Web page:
Head and neck squamous cell carcinoma (HNSCC) is the fifth most common malignancy worldwide, representing a maj or international health problem. These tumors constitute an anatomically heterogeneous group of neoplasms arising from the oral cavity, oropharyrax, hypopharynx, larynx and nasopharynx. While all have in common an etiological association with tobacco and/or alcohol exposure, tumors originating from these different locations can exhibit varying behavior that is not predictable by histopathology of the primary tumor but is diseemable by gene profiling. Thus, gene expression profiling of primary tumors using sophisticated eDNA microarray and global proteomic analyses will likely yield information that will predict aggressive growth, metastatic potential and responsiveness to several types of therapy. The long-term goal of the proposed study is to use proteomic analysis of primary HNSCC to identify proteins that will differentiate tumor types and be used to predict tumor behavior. While surgery can cure early stage disease, multimodality therapy is of limited success in later stage HNSCC. Thus new diagnostics that can predict tumor behavior including response to therapy will have high clinical impact. Our goal in the proposed study is to identify specific changes in the proteome that predict tumor behavior and patient outcome in HNSCC, and to develop new, simple diagnostic tests that will enhance patient care and improve clinical outcome. The specific aims for the R21 feasibility phase are: 1- Test the reliability of protein extraction and of LC-MS analysis. Using a random effects model, reliability and standard error of measurement will be computed and the criterion for proceeding is reliability with lower confidence bound of>90%. 2- Test the feasibility that LC-MS analysis can be used to discrirm'nate/classify HNSCC with different clinical status. Target peptides with a reliability score cutoff from aim 1 will be used in standard statistical discrimination analysis and supervised clustering of the data to identify either single targets or groups of target pcptides than can discriminate samples with various clinical correlates of survival, such as stage, recurrence, and metastatic potential. The specific aims for the R33 phase will: -1- expand global proteomic and clinical data collection with analysis of HNSCC from three anatomic sites yielding a total of 135 samples; 2- identify and characterize peptides that discriminate biologic variability; and 3- initiate development of new diagnostic tests.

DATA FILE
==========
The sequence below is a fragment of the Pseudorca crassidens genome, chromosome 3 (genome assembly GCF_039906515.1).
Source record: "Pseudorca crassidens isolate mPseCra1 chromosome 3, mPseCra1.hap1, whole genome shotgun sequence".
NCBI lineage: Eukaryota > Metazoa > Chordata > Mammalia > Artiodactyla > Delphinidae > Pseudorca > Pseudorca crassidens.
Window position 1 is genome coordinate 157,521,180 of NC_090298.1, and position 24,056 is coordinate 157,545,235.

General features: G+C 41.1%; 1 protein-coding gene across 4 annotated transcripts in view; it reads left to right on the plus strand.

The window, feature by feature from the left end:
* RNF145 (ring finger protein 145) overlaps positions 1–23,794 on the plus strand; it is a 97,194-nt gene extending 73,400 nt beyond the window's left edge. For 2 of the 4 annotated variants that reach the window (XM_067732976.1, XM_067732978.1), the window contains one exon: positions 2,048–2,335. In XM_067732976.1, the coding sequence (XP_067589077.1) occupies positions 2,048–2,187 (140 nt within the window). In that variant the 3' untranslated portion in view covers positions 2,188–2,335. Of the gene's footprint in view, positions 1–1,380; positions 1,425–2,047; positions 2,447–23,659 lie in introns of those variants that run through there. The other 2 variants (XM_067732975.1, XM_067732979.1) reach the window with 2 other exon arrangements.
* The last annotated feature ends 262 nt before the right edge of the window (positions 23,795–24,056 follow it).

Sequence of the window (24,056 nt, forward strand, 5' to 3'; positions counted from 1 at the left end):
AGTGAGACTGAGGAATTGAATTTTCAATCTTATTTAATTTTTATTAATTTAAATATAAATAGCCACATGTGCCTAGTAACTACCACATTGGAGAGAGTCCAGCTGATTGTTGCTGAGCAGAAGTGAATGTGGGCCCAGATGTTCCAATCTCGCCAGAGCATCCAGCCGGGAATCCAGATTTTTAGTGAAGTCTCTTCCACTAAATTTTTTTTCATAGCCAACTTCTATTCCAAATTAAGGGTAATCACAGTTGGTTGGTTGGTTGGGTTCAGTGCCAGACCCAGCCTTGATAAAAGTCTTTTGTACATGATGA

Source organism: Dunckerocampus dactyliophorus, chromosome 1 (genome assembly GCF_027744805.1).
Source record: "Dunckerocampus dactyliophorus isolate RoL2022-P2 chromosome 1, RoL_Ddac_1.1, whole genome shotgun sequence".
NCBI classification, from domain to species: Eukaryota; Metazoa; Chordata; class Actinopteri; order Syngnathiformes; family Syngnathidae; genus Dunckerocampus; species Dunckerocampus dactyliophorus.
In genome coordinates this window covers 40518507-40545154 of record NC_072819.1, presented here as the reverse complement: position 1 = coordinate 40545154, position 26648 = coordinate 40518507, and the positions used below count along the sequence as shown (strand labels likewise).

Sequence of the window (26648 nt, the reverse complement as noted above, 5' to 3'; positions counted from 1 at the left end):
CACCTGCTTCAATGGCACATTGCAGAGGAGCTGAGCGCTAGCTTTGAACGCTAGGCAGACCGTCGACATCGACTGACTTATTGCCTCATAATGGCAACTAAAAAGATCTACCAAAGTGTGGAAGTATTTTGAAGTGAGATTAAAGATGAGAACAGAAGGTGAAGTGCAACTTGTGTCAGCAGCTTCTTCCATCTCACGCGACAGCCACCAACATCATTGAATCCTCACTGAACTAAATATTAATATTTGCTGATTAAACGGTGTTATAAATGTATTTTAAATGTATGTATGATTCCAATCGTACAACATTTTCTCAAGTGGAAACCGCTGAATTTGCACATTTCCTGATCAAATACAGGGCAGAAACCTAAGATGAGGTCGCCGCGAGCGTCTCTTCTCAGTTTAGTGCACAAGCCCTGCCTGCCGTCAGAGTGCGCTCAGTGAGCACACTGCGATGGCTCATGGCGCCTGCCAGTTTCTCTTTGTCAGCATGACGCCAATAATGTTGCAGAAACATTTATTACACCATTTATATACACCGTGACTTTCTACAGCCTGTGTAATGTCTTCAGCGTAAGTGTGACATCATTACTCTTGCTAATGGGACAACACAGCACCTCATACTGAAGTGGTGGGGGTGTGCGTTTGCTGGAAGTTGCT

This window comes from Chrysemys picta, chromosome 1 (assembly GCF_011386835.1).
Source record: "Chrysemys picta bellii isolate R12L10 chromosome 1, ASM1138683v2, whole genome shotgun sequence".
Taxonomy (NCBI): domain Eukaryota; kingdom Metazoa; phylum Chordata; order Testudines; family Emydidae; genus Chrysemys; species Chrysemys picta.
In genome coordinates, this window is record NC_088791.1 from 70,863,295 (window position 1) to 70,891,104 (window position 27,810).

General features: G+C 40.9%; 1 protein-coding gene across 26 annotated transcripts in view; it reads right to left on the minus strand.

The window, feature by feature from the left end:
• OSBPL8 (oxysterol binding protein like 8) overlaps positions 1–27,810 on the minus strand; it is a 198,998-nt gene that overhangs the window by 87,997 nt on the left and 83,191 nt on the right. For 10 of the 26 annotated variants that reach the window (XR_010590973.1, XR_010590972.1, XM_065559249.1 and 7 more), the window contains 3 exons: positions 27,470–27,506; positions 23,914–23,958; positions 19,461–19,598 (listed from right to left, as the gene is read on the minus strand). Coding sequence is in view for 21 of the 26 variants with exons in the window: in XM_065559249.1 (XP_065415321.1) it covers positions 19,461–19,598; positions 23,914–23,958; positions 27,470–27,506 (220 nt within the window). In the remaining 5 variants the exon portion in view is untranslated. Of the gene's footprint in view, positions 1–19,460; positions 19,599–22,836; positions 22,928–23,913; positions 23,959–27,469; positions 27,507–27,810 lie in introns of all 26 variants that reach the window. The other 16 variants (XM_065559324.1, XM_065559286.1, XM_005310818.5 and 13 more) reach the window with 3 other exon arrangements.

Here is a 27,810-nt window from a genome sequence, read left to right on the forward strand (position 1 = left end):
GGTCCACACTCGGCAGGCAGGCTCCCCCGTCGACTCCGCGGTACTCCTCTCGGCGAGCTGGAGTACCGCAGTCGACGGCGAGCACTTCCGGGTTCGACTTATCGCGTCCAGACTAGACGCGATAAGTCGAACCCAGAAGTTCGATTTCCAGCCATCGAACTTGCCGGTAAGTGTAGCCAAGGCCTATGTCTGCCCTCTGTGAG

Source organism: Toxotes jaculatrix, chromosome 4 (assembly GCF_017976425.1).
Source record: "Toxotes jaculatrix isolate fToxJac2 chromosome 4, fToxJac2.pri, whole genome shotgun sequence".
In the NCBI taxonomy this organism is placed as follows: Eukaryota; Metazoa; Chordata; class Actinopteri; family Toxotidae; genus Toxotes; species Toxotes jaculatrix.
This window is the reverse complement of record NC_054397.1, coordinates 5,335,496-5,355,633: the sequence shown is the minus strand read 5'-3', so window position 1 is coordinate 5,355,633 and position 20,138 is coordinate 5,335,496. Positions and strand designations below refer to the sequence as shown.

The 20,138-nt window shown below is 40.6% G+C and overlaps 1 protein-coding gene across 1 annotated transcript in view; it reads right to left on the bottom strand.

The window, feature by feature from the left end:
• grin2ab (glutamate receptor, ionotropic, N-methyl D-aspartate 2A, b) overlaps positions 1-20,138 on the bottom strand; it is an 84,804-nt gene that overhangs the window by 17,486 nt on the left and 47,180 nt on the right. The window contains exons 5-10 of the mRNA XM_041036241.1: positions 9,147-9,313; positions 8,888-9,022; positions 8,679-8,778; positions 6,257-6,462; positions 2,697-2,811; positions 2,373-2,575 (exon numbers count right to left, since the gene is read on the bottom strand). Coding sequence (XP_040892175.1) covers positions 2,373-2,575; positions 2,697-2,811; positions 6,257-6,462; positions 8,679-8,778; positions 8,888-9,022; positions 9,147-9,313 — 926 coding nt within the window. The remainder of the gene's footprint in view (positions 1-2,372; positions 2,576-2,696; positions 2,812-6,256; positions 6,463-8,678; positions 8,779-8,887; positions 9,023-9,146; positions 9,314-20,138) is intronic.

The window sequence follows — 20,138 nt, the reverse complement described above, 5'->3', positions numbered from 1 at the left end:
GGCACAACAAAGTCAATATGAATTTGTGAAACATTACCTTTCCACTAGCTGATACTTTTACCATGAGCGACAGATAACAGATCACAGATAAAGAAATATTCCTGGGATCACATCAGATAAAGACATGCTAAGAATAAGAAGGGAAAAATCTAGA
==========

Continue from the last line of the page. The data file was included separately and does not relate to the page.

|Effective start/end date||11/30/07 → 8/31/09|
- National Cancer Institute: $676,832.00
- National Cancer Institute: $567,504.00
- National Cancer Institute: $1,939,528.00
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